User Guide to THE LORD OF THE RINGS QUESTIONNAIRE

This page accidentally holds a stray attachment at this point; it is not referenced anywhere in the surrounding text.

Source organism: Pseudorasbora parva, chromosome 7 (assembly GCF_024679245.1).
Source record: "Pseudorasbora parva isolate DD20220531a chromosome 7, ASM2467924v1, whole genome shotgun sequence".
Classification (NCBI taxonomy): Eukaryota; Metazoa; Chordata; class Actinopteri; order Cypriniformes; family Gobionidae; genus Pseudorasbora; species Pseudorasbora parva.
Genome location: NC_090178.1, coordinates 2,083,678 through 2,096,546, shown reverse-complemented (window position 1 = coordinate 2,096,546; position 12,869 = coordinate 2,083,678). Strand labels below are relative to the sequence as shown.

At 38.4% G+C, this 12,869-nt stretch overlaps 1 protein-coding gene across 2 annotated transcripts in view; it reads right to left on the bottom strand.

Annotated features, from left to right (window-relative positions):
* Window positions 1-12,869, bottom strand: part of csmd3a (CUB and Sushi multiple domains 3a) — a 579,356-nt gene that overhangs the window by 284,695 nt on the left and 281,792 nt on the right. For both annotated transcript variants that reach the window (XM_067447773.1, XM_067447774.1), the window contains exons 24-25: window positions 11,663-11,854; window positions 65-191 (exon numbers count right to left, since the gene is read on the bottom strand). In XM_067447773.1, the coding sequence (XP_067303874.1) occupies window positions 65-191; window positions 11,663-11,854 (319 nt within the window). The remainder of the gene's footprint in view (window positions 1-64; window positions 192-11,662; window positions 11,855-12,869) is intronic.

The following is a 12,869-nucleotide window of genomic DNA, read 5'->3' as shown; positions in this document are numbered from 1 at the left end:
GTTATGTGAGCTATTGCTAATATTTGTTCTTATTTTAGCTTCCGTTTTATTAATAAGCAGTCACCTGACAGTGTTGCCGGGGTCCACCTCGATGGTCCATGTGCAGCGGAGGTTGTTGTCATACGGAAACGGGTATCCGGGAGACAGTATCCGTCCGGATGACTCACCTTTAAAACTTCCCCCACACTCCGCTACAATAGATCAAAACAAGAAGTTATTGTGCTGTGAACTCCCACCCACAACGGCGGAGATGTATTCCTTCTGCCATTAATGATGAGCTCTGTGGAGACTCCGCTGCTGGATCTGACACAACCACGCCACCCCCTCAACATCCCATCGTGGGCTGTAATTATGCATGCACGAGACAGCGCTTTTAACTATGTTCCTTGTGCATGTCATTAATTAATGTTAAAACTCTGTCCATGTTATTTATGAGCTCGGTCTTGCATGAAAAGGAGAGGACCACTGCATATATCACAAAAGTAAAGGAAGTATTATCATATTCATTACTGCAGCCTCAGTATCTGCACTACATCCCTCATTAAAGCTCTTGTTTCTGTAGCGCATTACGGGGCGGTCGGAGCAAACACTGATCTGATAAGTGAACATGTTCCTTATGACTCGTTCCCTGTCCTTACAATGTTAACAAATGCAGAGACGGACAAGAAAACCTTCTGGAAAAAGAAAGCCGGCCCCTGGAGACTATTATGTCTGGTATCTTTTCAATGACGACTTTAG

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User Guide to: THE LORD OF THE RINGS QUESTIONNAIRE DATABASE This database contains all the responses received to a questionnaire which was developed for use in the project, funded in the UK by the ESRC, to explore the launch and reception of The Lord of the Rings: III. This was a project involving researchers in twenty countries (listed below). The responses were acquired in several ways: 1. The main source was a web version of the questionnaire, mounted on the acquired site www.lordoftheringsresearch.net. This website became active on 17 December 2003, when the film was released simultaneously in most countries, and remained available until the end of May 2004. The questionnaire was accessed via a front page explaining the purpose of the project, but also allowing respondents to read and respond in 14 different languages: Chinese, Danish, Dutch, English, French, German, Greek, Italian, Norwegian, Russian, Slovenian, Spanish, Turkish, Welsh. 2. Three countries chose, because of wider research interests and issues relating to their funding sources, to mount their own version of the web questionnaire: these were Belgium, the Netherlands, and Slovenia. In all three cases, this was to accommodate extra questions; in the first two cases, there were also one variation from the questions asked in the main questionnaire. This clearly led to issues about the merging of the questionnaires, which have some consequences for how particular fields within the database should be used. These are signalled in later detail. 3. In a number of countries, a paper version of the questionnaire was also used in the appropriate language(s), which were offered to cinema-goers at targeted cinemas at the end of screenings of the film. These were input in each country by researchers or clerical assistants. In order that it would be possible to examine similarities and differences between responses via the two routes, all paper-originated responses bear a distinct coding (see below for details). The questionnaire The English-language version of the questionnaire is appended to this explanatory document. Its questions generate 26 data-fields, as follows: 1. Record number 2. What did they think of the film? 3. Responses to the film in their own words 4. How important was it to see it? 5. Reasons for seeing the film: 1 6. Reasons for seeing the film: 2 7. Reasons for seeing the film: 3 8. What kind of story is Lord of the Rings? 9. Where is ‘Middle-earth’ in their imagination? 10. Favourite character, and why. 11. Main source of expectations 12. Sources of knowledge: 1 13. Sources of knowledge: 2 14. Sources of knowledge: 3 15. Most memorable moment/aspect 16. Most disappointing moment/aspect 17. Seeing the film as social, or not 18. Anything else to add 19. Age 20. Sex 21. Occupation 22. How often seen Fellowship of the Ring? 23. How often seen The Two Towers? 24. How often read the books? 25. Country 26. Language In the original questionnaire, an extra question (27) asked respondents if they would be willing to be interviewed, and to give a contact phone number if so. This field has been eliminated from this version, for reasons of data-confidentiality. The questionnaire was a combination of multiple-choice questions, and free-text questions, with unlimited space allowances for web-sourced answers (although clearly the paper version was constrained in this regard). Multiple choice: Fields 2, 4, 8, 11, 19, 20, 21, 22, 23, 24, 25. Free text: Fields 3, 5, 6, 7, 9, 10, 12, 13, 14, 15, 16, 17, 18. Generated by research team: Fields 1, 26. Commentary on Individual Fields 1. Record number: this field was added as an aid to identification of individual responses, and for location of those whom we would interview, after the completion of submissions. No reliable significance can be attached to the running order. At several points during the merging of the four databases, the running order became unreliable, therefore it cannot be assumed with surety, for instance, that lower numbers are earlier responses. 2. What did they think of the film?: This was a 5-point Likert Scale. Responses in the separate languages were transformed, after closure of the database, into numerical values, for ease of searching. 3. Responses to the film in their own words: This field contains free-text answers. It also contains the coding for those questionnaires which were completed on paper. The expression ‘%%’ [double-percentage-sign] was used as the marker. Those with experience of using ACCESS will know that it is easy to isolate these by using the following form in a data-query: select this field, and in the Criteria row enter *%%* (to search for part of the field). A total of 2253 should then be selected. Subroutines to isolate paper-entered by country are of course also possible. 4. How important was it to see it?: This was a 5-point Likert Scale. Responses in the separate languages were transformed, after closure of the database, into numerical values, for ease of searching. 5. Reasons for seeing the film: 1: This was a free-text space. The form of the question invited up to three responses regarding the main reasons for seeing the film. In consequence, a much larger number of respondents have completed this field, than the next two. 6. Reasons for seeing the film: 2: A second free-text space. 7. Reasons for seeing the film: 3: A third free-text space. 8. What kind of story is Lord of the Rings?: This was for us a particularly important question. Respondents were invited (a) to select up to three of a list of 13 expressions, designed to indicate possible modalities of reality and meaning; or (b) they could also, if they preferred, select one of their own (although a miniscule number did the latter). In the course of merging of the four data-bases, these were converted to double-letter categories, for ease of searching (the reason for the double- letter form was to eliminate the possibility of accidentally picking up letters within the small number of (b) choices. The web versions of the questionnaire had built-in constraints to prevent respondents selecting more than three. These did not unfortunately prove invulnerable, however it is rare for someone to have managed to choose more than three. With the paper versions, this was impossible to police, therefore we accepted questionnaires where respondents had checked four or five, in order not to lose the remainder to their answers. Please see the attached annotated questionnaire to determine the associated ‘values’ of each coding. 9. Where is ‘Middle-earth’ in their imagination?: This was a free-text question. 10. Favourite character, and why: Although it is not strictly necessary to this explanation of the database, it may be of interest to potential users to know that this question was not originally in our design. However when we piloted the questionnaire with 300 students in Aberystwyth, the one recurrent demand was for a question about favourite characters. It was an important part of our research design that completing this questionnaire should as far as possible feel like a continuation of the experience of watching the film. Faced with a very strong demand for this, we chose to drop one other question (space being closely limited by what we could fit on two sides of an A4 sheet for the paper version) and insert this free-text question. It did subsequently prove very valuable, for exploration and analysis. 11. Main source of expectations: This was a multiple-choice question, with nine options. Respondents could choose one of the nine, or could nominate their own. As with Question 8, an insignificant number chose outside our range. 12. Sources of knowledge: 1: A free-text question. This group of three questions is patterned after Questions 5-7. Respondents were invited to choose up to three, but because a number chose only to indicate one or two Sources, the highest percentage response rate is to this first question. 13. Sources of knowledge: 2: A free-text question, as above. 14. Sources of knowledge: 3: A free-text question, as above. 14. Most memorable moment/aspect: A free-text question. 15. Most disappointing moment/aspect: A free-text question. 16. Seeing the film as social, or no: A free-text question. 17. Anything else to add: A free-text question. 18. Age: In the web questionnaire, this was organised into age-bands, as follows: Under 16; 16-25; 26-35; 36-45; 46-55; 56-65; Over 65. These were then coded 1 – 7 for ease of searching. Paper questionnaires simply asked people to give their age, and these were entered into the appropriate category by the coder. 19. Sex: A multiple-choice question. 20. Occupation: A multiple-choice question, with thirteen choices. The explanation of this question and its coding will be the longest, since it was the most complicated, both to decide upon and to manage. In designing the questionnaire, we realised early that we did want, if at all possible, to gain some kind of knowledge of respondents’ occupations. However, since this was a world-wide study, it was quite impossible to conceive of this as a free-text space. The number of possible kinds and names of occupations would have be prohibitive. It would have made organising and categorising impossible, and would have undone the possibility of quantitative searches by occupation. Following prolonged discussion in the network, a decision was made that in the main questionnaire we would offer a series of categories of kinds of occupation and ask respondents to choose one. [The list is given in the attached questionnaire.] We recognised this was risky, but decided that the risk was worthwhile, and that we would know if it had been worthwhile when we attempted to use the categories we had generated. There was, however, a further consideration. Given that at the centre of our research’s attention was the question of the functions of fantasy in the lives of audiences, we wanted respondents to allocate themselves to a category. Many jobs, we realised, could well be categorised under more than one of our headings; and the difference between the two might well indicate something of people’s attitude towards their occupation. [A serious-funny example to explain what we mean, here: upon beginning our searches of the database, we discovered that there is, as there should be, a strong connection in the UK between being Under 16, and being a Student. However, we also found that a small number of Under 16s had categorised themselves as Unemployed. Wondering if this might indicate some kind of school- refusal, we separated the two groups and studied their similarities and differences. We also chose a small number for interview (only a very few had given contact details). One other complication should be noted. Although as a whole our research network agreed with the decision to code occupations in this way, two of the groups – Belgium, and the Netherlands – which chose to operate with separate web questionnaires also chose to collect occupation information in a free-text fashion. By happy chance, the two were operating in effectively the same language (Dutch/Flemish), and the main UK research contained one member originally from Belgium who undertook the categorisation of these responses under the most evident heading. What is as a result missing, however, from these respondents, is that element of decision about their own job categorisation. Someone interested in exploring within the world data the relations between self-categorised occupation, and aspects of response to the film, might well consider excluding the responses from these two countries. 21. How often seen Fellowship of the Ring?: This was a multiple-choice question, with three options. In the paper version, these were given as a choice of boxes to be ticked. 22. How often seen The Two Towers?: This was a multiple-choice question, with three options. In the paper version, these were given as a choice of boxes to be ticked. 23. How often read the books?: This was a multiple-choice question, with five options. In the paper version, these were given as a choice of boxes to be ticked. 24. Country: In the web questionnaire, this was a pull-down menu of all the countries in the world. The paper versions did not include this question. However, coders knew to enter the country in which they had collected the questionnaires. 25. Language: In the main web questionnaire, these were automatically generated by respondents’ selection of a language. With the separate questionnaires, a field was added at the point of merger. With the paper questionnaires, coders knew to input the relevant language. Further notes: in the design of the web questionnaire, we attempted to make some fields compulsory. However, this proved less than fully reliable. In most cases it did constrain people to answer all our necessary questions. In some cases, respondents managed to submit incomplete forms. We accepted these, rather than lose the valuable parts that they had completed. In the paper version, it was impossible to police completion of sections. Therefore provided a respondent had attempted both sides of the questionnaire, we accepted all answers. The shortfall in all cases is relatively small. Many issues arose over translation, and had to be resolved. The most complicated involved the translation of the 13 expressions in Question 8, to capture different possible story-modalities. In all cases bar two, translations were done within the country whose involvement in the project had been the immediate motive for the language’s inclusion. Translation problems were discussed within the team, to find the best possible solution. The two exceptions were: Dutch/Flemish (where, as we have said, the UK team contained a native speaker); and French (where our French collaborator joined the research late – in this case, the translation was undertaken for us by a native speaker from Luxemburg). THE LORD OF THE RINGS: RETURN OF THE KING ________________________________ 1. What did you think of the film? Extremely enjoyable Very enjoyable Reasonably enjoyable Hardly enjoyable Not enjoyable at all 2. Can you sum up your response to the film in your own (not more than 100) words? 3. How important was it for you to see the film? Extremely Very Reasonably Hardly Not at all 4. What were the main reasons why you wanted to see it? Please give up to three. 1. 2. 3. 5. Which of the following expressions comes closest to capturing the kind of story The Lord of the Rings was for you? Please choose up to three. We realise it is likely that you could choose more than this, but please help us by limiting yourself to the three most important. Allegory Good vs evil Threatened homeland Epic Myth/Legend War story Fairytale Quest Fantasy Spiritual journey Game-world SFX film None of these If you chose “None of these”, what alternative word or phrase would do better? 6. Where, and when, is Middle-Earth for you? Is there a place or a time that it particularly makes you think of? (Up to 100 words) 7. Who was your favourite character? Can you say why? (Up to 100 words) 8. Many people measure a film against something they have already encountered. This sets up expectations and hopes for the film. Which, if any, of the following did this for you? Please choose just the most important one. The books The director One of the stars The first two parts of the film A game associated with the films Nothing in particular Another book or film Something in the real world Something else 9. What were your main sources of information about the film before you saw it (eg, posters and trailers, a particular review, a particular newspaper, or magazine, or a TV programme, or the Internet, or maybe friends, casual talk or etc)? Please name up to three. 1. 2. 3. 10. What to you is the single most memorable thing about the film? Can you say why? (Up to 100 words) 11. Was there anything which particularly disappointed you about the film? Can you say why? (Up to 100 words) 12. For some people, seeing a film like this is a social event, an experience to be shared with other people. Was this true for you? Can you say in what ways? (Up to 100 words) 13. Is there anything else that you would want to add that would help us understand your feelings about the film? (Up to 100 words) 14. Finally, a few simple facts about yourself: Age: Under 16 16-25 26-35 36-45 46-55 56-65 Over 65 Sex: Male Female Occupation: Clerical/administrative Creative Executive Home/child-care Professional Retired Self-employed Skilled manual Service work Student Unemployed Unskilled manual 15. How often have you seen the first two parts of the film? Fellowship of the Ring : Once More than once Not at all The Two Towers : Once More than once Not at all Have you read the books? Read all three books once Read all three more than once Read some of the books Still reading for the first time Haven’t read any of the books 16. Where (i.e., in which country) do you live? 17. We hope to interview some people more fully by telephone about their responses to the film. Would you be willing to do this? If so, please give us a name and telephone number where you can be reached. This information will not be given to anyone outside this research. Notes of our Coding System for Recording Information about Prefigurative Materials: 1. Date/time of ‘publication’: Whether it is a (daily) newspaper, a (monthly) magazine, a radio report, a television programme or whatever else, we are recording as best we can when it appeared. This is a bit tricky with web pages, so we are recording the time of our accessing of them if no date on the page is visible. 2. Title of ‘publication’: In the case of a newspaper this is obvious – unless it becomes necessary to record the section of the newspaper. With a television programme, it is necessary to record both Channel and Programme Title. And so on. 3. Scope: For this we are using a 5-point scale, as follows: (a) Featured (= A) – this means that it is the item which leads the publication, and is given greatest prominence, whether or not it is the item given the most space; (b) Displayed (= B) – this means that the item is a major one. In a newspaper it would be the main headline on a page, at least, without being the front-page lead. In a magazine it would not be the cover story, but would have substantial space devoted to it; (c) Significant attention (= C) – this is something attracting a noticeable space to itself, without seeming to be presented as a leading item; (d) Noticeable (= D) – while minor in the overall scale of the ‘publication’, it is not marginal; (e) Mention (= E) – this is in effect a space-filler, something with little or no emphasis at all, hardly drawing attention to itself. 4. Emphasis: The aim of this categorisation (again on a 5-point scale) is to capture the degree of attention to the Lord of the Rings within the given scope. But this means that no item can have a higher ranking on its Emphasis dimension than it is awarded on its Scope dimension. So a Mention can only achieve E, E. A Significant Attention can achieve C, C or C, D or C, E. But it cannot achieve C, B. (This has to be so because otherwise a Mention entirely devoted to The Lord of the Rings (very likely, because in newspaper terms it will probably be no more than one or two paragraphs) will appear equivalent to a major front page lead in Emphasis. So, here, the five categories are: (a) Centrally devoted to LOTR (= A) – the prime purpose of the article is to talk about TLOTR; (b) Major consideration (= B) – while there may be other things considered, TLOTR has greater attention than other things; (c) Significant attention (= C) – TLOTR is important among other things; (d) Noticeable consideration (= D) – more than a passing mention; (e) Passing mention (= E) – as its title suggests, this is no more than a kind of name-checking, without much commentary. 5. Kind of material: Here we are recording the way in which the item prefigures the film. We are using 8 categories, as follows: 1a) Background/previews/reviews: all materials that present themselves as giving information or insight into what will be coming. This can include giving information that the potential viewer will need to, or might want to, know ahead of seeing the film. We have included reviews in this category because they will naturally take the place of previews the moment the film is available for consideration. 1b) Related Release Review: e. g, of the DVD, or a book about the Making Of, re-screenings of the first two parts, and the like. 2) Interviews: with members of cast, or director, or anyone directly involved in the film. 3) News and editorial comment: this is material relating to the release of the film, box office takings, 4) Gossip/trivia: photo opportunities, star visits, ‘leaks’ about the film, future work by any of the company, etc 5) Advertisements for the film: posters, etc. Also for film-related tie-ins, merchandising etc. 6) Unrelated articles that reference TLOTR – for instance sports reports that liken someone to a character. 7) Readers’ letters/vox pops or the like. 6. Key expressions: Here would be listed all phrases which particularly bring into view how the item attaches some kind of significance to TLOTR. 7. Key references: Here would be listed all materials outside the film which are used as points of comparison, in any way. 8. Notes: This is simply a place where the coder can record her/his overall impressions of the most interesting or important features of the item.